International Research in Science and Soccer showcases the very latest research into the world’s most widely played sport. With contributions from world-leading researchers and practitioners working at every level of the game, from grass roots to elite level, the book covers every key aspect of preparation and performance, including:
- contemporary issues in soccer coaching
- psychological preparation and development of players
- physical preparation and development of players
- nutrition and recovery
- talent identification and development
- strength and conditioning in soccer
- injury prevention and rehabilitation
- soccer academies.
Sports scientists, trainers, coaches, physiotherapists, medical doctors, psychologists, educational officers and professionals working in soccer will find this in-depth, comprehensive volume an essential and up-to-date resource.
The papers contained within this volume were first presented at The First World Congress on Science and Soccer, held in May 2008 in Liverpool, UK. The meeting was held under the auspices of the World Commission of Science and Sports.
Table of Contents
1. Paediatric Science 2. Biomechanics and Research Methods 3. Physiology and Medicine 4. Body Composition and Nutrition 5. Psychology 6. Coaching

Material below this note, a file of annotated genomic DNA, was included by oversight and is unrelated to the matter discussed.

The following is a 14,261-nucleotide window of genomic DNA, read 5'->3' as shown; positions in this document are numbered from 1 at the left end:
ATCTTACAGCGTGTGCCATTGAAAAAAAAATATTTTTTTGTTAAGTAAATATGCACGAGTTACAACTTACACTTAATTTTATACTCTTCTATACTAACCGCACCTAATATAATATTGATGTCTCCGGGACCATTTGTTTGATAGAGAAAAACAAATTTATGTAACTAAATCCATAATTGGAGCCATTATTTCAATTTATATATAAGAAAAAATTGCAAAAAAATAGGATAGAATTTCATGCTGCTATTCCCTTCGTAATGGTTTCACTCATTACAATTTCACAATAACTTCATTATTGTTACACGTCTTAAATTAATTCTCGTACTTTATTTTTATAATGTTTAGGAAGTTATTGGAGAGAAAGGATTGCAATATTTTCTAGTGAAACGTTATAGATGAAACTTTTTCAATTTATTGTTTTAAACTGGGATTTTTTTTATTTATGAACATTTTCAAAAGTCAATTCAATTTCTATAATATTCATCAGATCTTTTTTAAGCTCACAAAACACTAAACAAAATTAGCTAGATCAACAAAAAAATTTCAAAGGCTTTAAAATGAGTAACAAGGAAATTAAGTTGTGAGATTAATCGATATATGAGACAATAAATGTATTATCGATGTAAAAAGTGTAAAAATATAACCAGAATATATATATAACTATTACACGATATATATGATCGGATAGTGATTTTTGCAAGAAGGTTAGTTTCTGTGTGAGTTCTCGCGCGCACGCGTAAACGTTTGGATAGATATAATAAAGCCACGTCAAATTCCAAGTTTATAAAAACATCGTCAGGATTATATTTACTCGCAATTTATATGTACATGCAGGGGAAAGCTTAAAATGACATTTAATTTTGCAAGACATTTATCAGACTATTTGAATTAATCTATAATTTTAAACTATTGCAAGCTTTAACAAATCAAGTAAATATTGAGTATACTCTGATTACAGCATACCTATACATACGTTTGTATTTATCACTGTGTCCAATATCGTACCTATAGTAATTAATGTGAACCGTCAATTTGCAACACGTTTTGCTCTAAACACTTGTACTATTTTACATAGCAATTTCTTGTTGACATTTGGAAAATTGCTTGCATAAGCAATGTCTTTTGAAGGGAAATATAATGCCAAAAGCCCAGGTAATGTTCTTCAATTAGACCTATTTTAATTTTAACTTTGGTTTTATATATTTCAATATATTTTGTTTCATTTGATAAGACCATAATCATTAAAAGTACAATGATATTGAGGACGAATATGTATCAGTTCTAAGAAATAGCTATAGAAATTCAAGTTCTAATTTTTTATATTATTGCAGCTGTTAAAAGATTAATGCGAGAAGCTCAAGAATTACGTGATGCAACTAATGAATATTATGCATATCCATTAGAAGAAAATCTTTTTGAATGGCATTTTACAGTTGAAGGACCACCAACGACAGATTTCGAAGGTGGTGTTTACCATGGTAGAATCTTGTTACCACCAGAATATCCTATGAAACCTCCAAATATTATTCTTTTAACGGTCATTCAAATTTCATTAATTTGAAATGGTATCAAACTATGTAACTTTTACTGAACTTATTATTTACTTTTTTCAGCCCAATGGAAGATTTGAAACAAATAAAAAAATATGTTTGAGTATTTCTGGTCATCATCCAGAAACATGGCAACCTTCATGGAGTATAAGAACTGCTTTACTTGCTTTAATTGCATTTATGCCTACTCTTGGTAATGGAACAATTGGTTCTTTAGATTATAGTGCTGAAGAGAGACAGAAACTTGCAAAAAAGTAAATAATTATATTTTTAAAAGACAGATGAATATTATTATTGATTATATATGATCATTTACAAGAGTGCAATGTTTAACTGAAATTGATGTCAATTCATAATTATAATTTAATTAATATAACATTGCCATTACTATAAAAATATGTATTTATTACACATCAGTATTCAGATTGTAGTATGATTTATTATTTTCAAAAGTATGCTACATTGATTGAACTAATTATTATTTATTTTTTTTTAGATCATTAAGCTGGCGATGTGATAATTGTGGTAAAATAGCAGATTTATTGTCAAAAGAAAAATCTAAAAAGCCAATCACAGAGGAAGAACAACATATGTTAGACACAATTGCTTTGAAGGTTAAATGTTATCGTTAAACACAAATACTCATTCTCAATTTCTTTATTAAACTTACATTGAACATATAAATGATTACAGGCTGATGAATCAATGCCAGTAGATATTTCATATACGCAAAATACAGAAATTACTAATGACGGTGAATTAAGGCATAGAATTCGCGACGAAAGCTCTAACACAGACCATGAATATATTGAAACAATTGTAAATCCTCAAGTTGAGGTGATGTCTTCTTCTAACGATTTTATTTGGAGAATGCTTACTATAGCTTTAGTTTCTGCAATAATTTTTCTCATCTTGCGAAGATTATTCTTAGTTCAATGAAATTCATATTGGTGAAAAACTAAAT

Barry Drust is a Reader in Applied Exercise Physiology at the Research Institute for Sport and Exercise Sciences, Liverpool John Moore’s University. His main research interests are the physiology of intermittent exercise and temperature regulation. He has published numerous books and journal articles on the physiology of soccer players.
Thomas Reilly was Director of the Research Institute for Sport and Exercise Sciences at Liverpool John Moore's University from 1996 to 2009. He is the Chair of the International Steering Group for Science and Football, and for 13 years was Chair of the Exercise Physiology Steering Group of the British Olympic Association. He was awarded a Doctor of Science degree for his research work in 1999 and has worked in sports science support roles with professional football teams and Olympic Games athletes.
A. Mark Williams is Professor of Motor Behaviour at the Research Institute for Sport and Exercise Sciences, Liverpool John Moore's University. He has published widely in areas related to motor control and learning, sport psychology, performance analysis and talent identification.